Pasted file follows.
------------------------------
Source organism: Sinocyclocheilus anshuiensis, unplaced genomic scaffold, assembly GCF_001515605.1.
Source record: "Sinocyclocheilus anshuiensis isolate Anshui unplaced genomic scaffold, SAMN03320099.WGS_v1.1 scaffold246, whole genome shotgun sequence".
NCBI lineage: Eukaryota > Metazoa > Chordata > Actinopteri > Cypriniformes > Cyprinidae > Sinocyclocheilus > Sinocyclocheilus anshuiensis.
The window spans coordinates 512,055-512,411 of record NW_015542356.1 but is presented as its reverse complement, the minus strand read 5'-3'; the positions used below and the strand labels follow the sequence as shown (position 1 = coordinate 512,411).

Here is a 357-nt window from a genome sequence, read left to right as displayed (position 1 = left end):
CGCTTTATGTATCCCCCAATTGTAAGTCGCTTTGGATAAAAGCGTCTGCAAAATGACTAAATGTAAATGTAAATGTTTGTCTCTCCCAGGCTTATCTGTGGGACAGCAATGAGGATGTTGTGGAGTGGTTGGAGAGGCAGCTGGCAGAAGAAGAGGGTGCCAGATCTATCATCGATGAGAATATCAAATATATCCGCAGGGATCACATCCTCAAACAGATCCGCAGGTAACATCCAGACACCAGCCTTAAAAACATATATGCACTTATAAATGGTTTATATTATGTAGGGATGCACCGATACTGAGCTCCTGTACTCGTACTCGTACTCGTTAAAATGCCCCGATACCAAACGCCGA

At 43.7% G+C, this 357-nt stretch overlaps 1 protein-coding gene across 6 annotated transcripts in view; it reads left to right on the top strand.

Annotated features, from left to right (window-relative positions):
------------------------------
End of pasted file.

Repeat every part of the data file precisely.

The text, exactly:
Source organism: Sinocyclocheilus anshuiensis, unplaced genomic scaffold, assembly GCF_001515605.1.
Source record: "Sinocyclocheilus anshuiensis isolate Anshui unplaced genomic scaffold, SAMN03320099.WGS_v1.1 scaffold246, whole genome shotgun sequence".
NCBI lineage: Eukaryota > Metazoa > Chordata > Actinopteri > Cypriniformes > Cyprinidae > Sinocyclocheilus > Sinocyclocheilus anshuiensis.
The window spans coordinates 512,055-512,411 of record NW_015542356.1 but is presented as its reverse complement, the minus strand read 5'-3'; the positions used below and the strand labels follow the sequence as shown (position 1 = coordinate 512,411).

Here is a 357-nt window from a genome sequence, read left to right as displayed (position 1 = left end):
CGCTTTATGTATCCCCCAATTGTAAGTCGCTTTGGATAAAAGCGTCTGCAAAATGACTAAATGTAAATGTAAATGTTTGTCTCTCCCAGGCTTATCTGTGGGACAGCAATGAGGATGTTGTGGAGTGGTTGGAGAGGCAGCTGGCAGAAGAAGAGGGTGCCAGATCTATCATCGATGAGAATATCAAATATATCCGCAGGGATCACATCCTCAAACAGATCCGCAGGTAACATCCAGACACCAGCCTTAAAAACATATATGCACTTATAAATGGTTTATATTATGTAGGGATGCACCGATACTGAGCTCCTGTACTCGTACTCGTACTCGTTAAAATGCCCCGATACCAAACGCCGA

At 43.7% G+C, this 357-nt stretch overlaps 1 protein-coding gene across 6 annotated transcripts in view; it reads left to right on the top strand.

Annotated features, from left to right (window-relative positions):